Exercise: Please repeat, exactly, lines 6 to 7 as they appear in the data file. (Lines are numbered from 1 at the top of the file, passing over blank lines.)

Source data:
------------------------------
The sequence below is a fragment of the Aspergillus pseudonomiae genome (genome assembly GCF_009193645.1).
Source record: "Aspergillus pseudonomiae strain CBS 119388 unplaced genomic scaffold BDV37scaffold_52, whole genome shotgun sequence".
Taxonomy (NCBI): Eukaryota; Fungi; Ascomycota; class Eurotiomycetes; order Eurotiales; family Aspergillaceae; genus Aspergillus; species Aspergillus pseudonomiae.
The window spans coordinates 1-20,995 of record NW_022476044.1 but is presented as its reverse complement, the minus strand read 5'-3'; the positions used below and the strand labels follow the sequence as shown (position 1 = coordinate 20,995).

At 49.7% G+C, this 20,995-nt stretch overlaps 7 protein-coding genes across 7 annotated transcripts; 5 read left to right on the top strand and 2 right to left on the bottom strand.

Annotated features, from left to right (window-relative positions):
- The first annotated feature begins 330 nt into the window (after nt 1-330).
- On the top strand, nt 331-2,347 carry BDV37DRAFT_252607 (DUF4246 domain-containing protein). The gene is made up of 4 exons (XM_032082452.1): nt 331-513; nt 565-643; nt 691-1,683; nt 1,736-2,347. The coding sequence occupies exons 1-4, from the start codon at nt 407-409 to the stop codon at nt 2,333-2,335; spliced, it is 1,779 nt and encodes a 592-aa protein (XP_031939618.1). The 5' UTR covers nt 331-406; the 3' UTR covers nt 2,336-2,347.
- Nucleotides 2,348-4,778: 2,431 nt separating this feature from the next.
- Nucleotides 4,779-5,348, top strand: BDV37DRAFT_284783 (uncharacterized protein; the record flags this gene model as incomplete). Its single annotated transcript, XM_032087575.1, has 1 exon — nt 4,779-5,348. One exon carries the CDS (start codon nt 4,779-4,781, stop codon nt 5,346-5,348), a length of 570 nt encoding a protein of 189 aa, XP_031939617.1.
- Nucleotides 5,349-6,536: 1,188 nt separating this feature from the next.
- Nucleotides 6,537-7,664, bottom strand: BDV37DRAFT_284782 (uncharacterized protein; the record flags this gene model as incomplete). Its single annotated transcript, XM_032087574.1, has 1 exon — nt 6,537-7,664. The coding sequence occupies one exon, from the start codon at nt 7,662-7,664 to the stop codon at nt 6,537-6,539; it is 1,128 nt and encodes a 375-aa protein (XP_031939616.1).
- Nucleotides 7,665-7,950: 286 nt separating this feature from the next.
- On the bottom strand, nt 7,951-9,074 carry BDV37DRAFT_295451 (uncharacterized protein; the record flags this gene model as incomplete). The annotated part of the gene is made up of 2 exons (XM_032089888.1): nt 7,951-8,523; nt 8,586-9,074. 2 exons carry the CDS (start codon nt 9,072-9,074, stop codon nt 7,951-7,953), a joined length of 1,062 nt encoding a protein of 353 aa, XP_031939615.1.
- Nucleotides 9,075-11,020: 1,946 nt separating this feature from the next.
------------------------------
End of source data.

Annotated features, from left to right (window-relative positions):
- The first annotated feature begins 330 nt into the window (after nt 1-330).